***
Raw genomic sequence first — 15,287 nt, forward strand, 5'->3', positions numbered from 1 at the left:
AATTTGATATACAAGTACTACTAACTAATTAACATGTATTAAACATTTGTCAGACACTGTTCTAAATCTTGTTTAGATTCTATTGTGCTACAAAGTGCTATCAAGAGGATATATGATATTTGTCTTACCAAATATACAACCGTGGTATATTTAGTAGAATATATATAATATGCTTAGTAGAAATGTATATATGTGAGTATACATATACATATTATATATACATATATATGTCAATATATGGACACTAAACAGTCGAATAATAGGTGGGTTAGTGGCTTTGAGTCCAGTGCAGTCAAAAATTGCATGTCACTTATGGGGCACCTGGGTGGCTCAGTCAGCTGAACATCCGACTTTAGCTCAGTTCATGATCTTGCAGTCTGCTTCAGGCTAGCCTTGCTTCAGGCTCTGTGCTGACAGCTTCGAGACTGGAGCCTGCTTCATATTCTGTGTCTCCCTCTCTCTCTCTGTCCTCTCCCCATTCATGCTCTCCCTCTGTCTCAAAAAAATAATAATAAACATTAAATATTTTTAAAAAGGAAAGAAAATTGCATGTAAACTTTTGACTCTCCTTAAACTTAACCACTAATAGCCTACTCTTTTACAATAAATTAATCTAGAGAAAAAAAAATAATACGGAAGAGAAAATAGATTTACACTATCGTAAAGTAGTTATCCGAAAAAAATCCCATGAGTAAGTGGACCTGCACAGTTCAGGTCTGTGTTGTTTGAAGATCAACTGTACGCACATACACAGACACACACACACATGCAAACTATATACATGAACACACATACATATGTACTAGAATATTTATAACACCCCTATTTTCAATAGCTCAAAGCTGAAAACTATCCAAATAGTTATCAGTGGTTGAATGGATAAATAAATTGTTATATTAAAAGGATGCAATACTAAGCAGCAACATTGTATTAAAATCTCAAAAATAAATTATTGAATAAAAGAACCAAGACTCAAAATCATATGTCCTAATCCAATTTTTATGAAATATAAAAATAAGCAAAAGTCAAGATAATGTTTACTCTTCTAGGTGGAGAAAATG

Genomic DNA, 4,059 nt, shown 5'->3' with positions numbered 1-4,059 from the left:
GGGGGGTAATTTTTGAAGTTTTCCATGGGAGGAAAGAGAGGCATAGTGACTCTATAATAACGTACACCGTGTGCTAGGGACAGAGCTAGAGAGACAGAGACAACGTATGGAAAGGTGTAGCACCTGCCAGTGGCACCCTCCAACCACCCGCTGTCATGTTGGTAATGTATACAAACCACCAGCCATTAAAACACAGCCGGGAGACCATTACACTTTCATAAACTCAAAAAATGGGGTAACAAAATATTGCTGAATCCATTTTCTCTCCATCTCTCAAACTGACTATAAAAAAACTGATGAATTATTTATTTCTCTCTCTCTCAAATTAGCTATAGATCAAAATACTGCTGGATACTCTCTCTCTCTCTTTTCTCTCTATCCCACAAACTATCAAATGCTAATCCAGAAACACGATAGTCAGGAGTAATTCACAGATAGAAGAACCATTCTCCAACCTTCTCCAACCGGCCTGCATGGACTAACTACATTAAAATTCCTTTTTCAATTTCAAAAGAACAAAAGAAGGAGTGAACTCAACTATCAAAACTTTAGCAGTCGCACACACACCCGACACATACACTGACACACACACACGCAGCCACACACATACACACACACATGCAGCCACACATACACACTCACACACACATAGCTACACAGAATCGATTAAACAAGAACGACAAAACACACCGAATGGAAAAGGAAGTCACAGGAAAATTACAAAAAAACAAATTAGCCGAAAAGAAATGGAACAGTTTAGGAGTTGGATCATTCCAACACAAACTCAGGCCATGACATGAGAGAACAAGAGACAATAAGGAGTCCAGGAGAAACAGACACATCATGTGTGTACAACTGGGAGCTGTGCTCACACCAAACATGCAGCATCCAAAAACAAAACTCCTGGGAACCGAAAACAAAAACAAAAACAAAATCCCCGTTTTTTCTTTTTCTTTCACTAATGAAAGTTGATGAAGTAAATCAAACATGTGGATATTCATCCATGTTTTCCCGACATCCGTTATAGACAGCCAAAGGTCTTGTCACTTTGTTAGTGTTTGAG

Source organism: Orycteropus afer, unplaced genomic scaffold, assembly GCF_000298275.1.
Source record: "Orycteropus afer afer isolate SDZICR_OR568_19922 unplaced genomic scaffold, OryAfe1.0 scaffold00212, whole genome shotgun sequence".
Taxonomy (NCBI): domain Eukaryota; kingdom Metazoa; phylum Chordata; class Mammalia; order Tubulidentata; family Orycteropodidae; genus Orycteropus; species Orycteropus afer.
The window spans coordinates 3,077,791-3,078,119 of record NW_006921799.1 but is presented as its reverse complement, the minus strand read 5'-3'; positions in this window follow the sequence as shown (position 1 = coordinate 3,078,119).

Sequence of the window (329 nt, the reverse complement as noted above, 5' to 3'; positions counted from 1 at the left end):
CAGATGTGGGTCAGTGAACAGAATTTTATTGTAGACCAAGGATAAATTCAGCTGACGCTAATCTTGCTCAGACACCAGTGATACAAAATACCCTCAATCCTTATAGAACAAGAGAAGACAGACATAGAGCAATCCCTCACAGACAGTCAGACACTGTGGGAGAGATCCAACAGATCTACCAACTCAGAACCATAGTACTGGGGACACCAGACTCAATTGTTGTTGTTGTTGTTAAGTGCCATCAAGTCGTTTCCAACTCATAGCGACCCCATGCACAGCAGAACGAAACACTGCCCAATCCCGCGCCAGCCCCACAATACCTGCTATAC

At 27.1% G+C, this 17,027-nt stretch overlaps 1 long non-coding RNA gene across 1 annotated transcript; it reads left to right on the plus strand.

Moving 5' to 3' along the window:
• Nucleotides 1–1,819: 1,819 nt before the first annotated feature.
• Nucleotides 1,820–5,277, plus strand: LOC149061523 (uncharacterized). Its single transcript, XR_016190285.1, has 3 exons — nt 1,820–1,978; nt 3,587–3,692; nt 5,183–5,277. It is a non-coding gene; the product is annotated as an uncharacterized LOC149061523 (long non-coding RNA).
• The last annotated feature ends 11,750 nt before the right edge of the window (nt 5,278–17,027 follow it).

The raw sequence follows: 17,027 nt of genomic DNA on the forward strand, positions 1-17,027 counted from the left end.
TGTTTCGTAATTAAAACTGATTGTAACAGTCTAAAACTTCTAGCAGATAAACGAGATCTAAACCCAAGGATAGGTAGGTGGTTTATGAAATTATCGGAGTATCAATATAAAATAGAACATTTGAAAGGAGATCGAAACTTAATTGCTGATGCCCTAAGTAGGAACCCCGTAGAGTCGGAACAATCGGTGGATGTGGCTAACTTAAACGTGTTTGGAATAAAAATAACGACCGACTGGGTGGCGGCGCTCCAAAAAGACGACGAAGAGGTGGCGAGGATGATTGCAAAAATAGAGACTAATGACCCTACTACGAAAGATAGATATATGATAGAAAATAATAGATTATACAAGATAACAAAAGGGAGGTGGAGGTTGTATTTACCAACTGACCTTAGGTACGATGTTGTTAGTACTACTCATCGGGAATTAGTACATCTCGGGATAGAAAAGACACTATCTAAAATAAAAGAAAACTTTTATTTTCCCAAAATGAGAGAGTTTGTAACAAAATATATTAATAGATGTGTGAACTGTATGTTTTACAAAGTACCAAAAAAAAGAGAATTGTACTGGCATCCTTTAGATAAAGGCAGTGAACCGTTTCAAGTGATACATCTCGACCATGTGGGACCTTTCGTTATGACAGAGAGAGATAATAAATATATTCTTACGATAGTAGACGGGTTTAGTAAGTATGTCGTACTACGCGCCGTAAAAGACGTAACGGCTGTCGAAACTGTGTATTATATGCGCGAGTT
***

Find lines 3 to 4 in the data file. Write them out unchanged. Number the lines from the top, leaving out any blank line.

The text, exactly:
Genomic DNA, 4,059 nt, shown 5'->3' with positions numbered 1-4,059 from the left:
GGGGGGTAATTTTTGAAGTTTTCCATGGGAGGAAAGAGAGGCATAGTGACTCTATAATAACGTACACCGTGTGCTAGGGACAGAGCTAGAGAGACAGAGACAACGTATGGAAAGGTGTAGCACCTGCCAGTGGCACCCTCCAACCACCCGCTGTCATGTTGGTAATGTATACAAACCACCAGCCATTAAAACACAGCCGGGAGACCATTACACTTTCATAAACTCAAAAAATGGGGTAACAAAATATTGCTGAATCCATTTTCTCTCCATCTCTCAAACTGACTATAAAAAAACTGATGAATTATTTATTTCTCTCTCTCTCAAATTAGCTATAGATCAAAATACTGCTGGATACTCTCTCTCTCTCTTTTCTCTCTATCCCACAAACTATCAAATGCTAATCCAGAAACACGATAGTCAGGAGTAATTCACAGATAGAAGAACCATTCTCCAACCTTCTCCAACCGGCCTGCATGGACTAACTACATTAAAATTCCTTTTTCAATTTCAAAAGAACAAAAGAAGGAGTGAACTCAACTATCAAAACTTTAGCAGTCGCACACACACCCGACACATACACTGACACACACACACGCAGCCACACACATACACACACACATGCAGCCACACATACACACTCACACACACATAGCTACACAGAATCGATTAAACAAGAACGACAAAACACACCGAATGGAAAAGGAAGTCACAGGAAAATTACAAAAAAACAAATTAGCCGAAAAGAAATGGAACAGTTTAGGAGTTGGATCATTCCAACACAAACTCAGGCCATGACATGAGAGAACAAGAGACAATAAGGAGTCCAGGAGAAACAGACACATCATGTGTGTACAACTGGGAGCTGTGCTCACACCAAACATGCAGCATCCAAAAACAAAACTCCTGGGAACCGAAAACAAAAACAAAAACAAAATCCCCGTTTTTTCTTTTTCTTTCACTAATGAAAGTTGATGAAGTAAATCAAACATGTGGATATTCATCCATGTTTTCCCGACATCCGTTATAGACAGCCAAAGGTCTTGTCACTTTGTTAGTGTTTGAG